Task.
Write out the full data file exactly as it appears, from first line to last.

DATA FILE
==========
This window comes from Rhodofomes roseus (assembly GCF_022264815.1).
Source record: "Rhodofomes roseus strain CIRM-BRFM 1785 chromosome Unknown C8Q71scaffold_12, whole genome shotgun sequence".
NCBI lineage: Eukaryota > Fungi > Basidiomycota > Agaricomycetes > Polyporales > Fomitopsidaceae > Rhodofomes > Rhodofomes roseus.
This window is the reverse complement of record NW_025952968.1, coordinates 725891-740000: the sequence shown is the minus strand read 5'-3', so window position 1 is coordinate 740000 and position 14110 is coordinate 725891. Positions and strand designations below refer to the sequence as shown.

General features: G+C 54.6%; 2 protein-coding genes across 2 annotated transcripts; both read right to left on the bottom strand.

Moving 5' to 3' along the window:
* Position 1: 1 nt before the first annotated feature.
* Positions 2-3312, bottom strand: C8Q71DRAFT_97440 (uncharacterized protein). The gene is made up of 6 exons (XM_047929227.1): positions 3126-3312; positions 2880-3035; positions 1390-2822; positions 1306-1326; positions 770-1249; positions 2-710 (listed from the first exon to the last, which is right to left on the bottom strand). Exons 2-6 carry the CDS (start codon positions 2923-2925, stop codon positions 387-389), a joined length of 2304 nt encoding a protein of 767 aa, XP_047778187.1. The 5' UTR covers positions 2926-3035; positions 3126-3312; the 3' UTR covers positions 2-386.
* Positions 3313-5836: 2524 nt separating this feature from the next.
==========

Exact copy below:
This window comes from Rhodofomes roseus (assembly GCF_022264815.1).
Source record: "Rhodofomes roseus strain CIRM-BRFM 1785 chromosome Unknown C8Q71scaffold_12, whole genome shotgun sequence".
NCBI lineage: Eukaryota > Fungi > Basidiomycota > Agaricomycetes > Polyporales > Fomitopsidaceae > Rhodofomes > Rhodofomes roseus.
This window is the reverse complement of record NW_025952968.1, coordinates 725891-740000: the sequence shown is the minus strand read 5'-3', so window position 1 is coordinate 740000 and position 14110 is coordinate 725891. Positions and strand designations below refer to the sequence as shown.

General features: G+C 54.6%; 2 protein-coding genes across 2 annotated transcripts; both read right to left on the bottom strand.

Moving 5' to 3' along the window:
* Position 1: 1 nt before the first annotated feature.
* Positions 2-3312, bottom strand: C8Q71DRAFT_97440 (uncharacterized protein). The gene is made up of 6 exons (XM_047929227.1): positions 3126-3312; positions 2880-3035; positions 1390-2822; positions 1306-1326; positions 770-1249; positions 2-710 (listed from the first exon to the last, which is right to left on the bottom strand). Exons 2-6 carry the CDS (start codon positions 2923-2925, stop codon positions 387-389), a joined length of 2304 nt encoding a protein of 767 aa, XP_047778187.1. The 5' UTR covers positions 2926-3035; positions 3126-3312; the 3' UTR covers positions 2-386.
* Positions 3313-5836: 2524 nt separating this feature from the next.